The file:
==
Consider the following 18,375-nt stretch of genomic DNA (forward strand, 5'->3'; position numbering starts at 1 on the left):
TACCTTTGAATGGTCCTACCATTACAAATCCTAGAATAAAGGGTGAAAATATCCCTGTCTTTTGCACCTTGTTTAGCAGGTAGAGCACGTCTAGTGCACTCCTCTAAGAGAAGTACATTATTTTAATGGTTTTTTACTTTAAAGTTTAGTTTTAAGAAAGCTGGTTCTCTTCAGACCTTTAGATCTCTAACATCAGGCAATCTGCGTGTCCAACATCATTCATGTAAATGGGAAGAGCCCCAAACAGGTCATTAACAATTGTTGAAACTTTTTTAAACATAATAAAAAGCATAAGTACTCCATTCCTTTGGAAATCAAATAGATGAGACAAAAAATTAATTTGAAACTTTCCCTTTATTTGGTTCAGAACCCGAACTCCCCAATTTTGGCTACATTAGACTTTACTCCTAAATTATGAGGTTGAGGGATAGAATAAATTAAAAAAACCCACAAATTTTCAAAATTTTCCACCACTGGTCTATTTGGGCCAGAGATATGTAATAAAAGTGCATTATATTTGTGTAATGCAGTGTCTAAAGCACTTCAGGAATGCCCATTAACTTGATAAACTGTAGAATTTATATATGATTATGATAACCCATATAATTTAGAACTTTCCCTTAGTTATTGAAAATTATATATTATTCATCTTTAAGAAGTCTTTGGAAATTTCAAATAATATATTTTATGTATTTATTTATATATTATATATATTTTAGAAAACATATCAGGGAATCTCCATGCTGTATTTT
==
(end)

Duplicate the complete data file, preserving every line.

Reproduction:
Consider the following 18,375-nt stretch of genomic DNA (forward strand, 5'->3'; position numbering starts at 1 on the left):
TACCTTTGAATGGTCCTACCATTACAAATCCTAGAATAAAGGGTGAAAATATCCCTGTCTTTTGCACCTTGTTTAGCAGGTAGAGCACGTCTAGTGCACTCCTCTAAGAGAAGTACATTATTTTAATGGTTTTTTACTTTAAAGTTTAGTTTTAAGAAAGCTGGTTCTCTTCAGACCTTTAGATCTCTAACATCAGGCAATCTGCGTGTCCAACATCATTCATGTAAATGGGAAGAGCCCCAAACAGGTCATTAACAATTGTTGAAACTTTTTTAAACATAATAAAAAGCATAAGTACTCCATTCCTTTGGAAATCAAATAGATGAGACAAAAAATTAATTTGAAACTTTCCCTTTATTTGGTTCAGAACCCGAACTCCCCAATTTTGGCTACATTAGACTTTACTCCTAAATTATGAGGTTGAGGGATAGAATAAATTAAAAAAACCCACAAATTTTCAAAATTTTCCACCACTGGTCTATTTGGGCCAGAGATATGTAATAAAAGTGCATTATATTTGTGTAATGCAGTGTCTAAAGCACTTCAGGAATGCCCATTAACTTGATAAACTGTAGAATTTATATATGATTATGATAACCCATATAATTTAGAACTTTCCCTTAGTTATTGAAAATTATATATTATTCATCTTTAAGAAGTCTTTGGAAATTTCAAATAATATATTTTATGTATTTATTTATATATTATATATATTTTAGAAAACATATCAGGGAATCTCCATGCTGTATTTT